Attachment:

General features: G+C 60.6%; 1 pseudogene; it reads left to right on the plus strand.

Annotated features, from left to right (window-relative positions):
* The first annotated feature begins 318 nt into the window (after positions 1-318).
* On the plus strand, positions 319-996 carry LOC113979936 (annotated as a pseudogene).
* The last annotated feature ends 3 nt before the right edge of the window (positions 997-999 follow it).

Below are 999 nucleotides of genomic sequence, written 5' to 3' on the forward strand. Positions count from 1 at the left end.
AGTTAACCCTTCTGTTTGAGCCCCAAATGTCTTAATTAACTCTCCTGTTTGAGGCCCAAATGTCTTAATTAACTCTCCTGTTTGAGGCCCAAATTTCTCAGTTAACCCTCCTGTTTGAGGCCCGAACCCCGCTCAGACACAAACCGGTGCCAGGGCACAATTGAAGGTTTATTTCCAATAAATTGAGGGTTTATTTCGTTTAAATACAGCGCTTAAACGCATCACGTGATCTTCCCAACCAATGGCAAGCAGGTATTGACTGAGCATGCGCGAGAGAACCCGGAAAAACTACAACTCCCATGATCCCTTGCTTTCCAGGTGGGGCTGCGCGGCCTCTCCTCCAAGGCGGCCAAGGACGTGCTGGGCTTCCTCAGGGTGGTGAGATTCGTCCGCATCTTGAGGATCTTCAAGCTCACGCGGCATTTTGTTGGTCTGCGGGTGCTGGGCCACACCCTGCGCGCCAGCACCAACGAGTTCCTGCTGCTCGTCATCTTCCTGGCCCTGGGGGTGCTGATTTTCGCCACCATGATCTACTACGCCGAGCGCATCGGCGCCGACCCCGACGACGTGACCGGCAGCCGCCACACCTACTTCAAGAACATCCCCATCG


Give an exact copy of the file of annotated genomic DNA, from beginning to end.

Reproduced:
General features: G+C 60.6%; 1 pseudogene; it reads left to right on the plus strand.

Annotated features, from left to right (window-relative positions):
* The first annotated feature begins 318 nt into the window (after positions 1-318).
* On the plus strand, positions 319-996 carry LOC113979936 (annotated as a pseudogene).
* The last annotated feature ends 3 nt before the right edge of the window (positions 997-999 follow it).

Below are 999 nucleotides of genomic sequence, written 5' to 3' on the forward strand. Positions count from 1 at the left end.
AGTTAACCCTTCTGTTTGAGCCCCAAATGTCTTAATTAACTCTCCTGTTTGAGGCCCAAATGTCTTAATTAACTCTCCTGTTTGAGGCCCAAATTTCTCAGTTAACCCTCCTGTTTGAGGCCCGAACCCCGCTCAGACACAAACCGGTGCCAGGGCACAATTGAAGGTTTATTTCCAATAAATTGAGGGTTTATTTCGTTTAAATACAGCGCTTAAACGCATCACGTGATCTTCCCAACCAATGGCAAGCAGGTATTGACTGAGCATGCGCGAGAGAACCCGGAAAAACTACAACTCCCATGATCCCTTGCTTTCCAGGTGGGGCTGCGCGGCCTCTCCTCCAAGGCGGCCAAGGACGTGCTGGGCTTCCTCAGGGTGGTGAGATTCGTCCGCATCTTGAGGATCTTCAAGCTCACGCGGCATTTTGTTGGTCTGCGGGTGCTGGGCCACACCCTGCGCGCCAGCACCAACGAGTTCCTGCTGCTCGTCATCTTCCTGGCCCTGGGGGTGCTGATTTTCGCCACCATGATCTACTACGCCGAGCGCATCGGCGCCGACCCCGACGACGTGACCGGCAGCCGCCACACCTACTTCAAGAACATCCCCATCG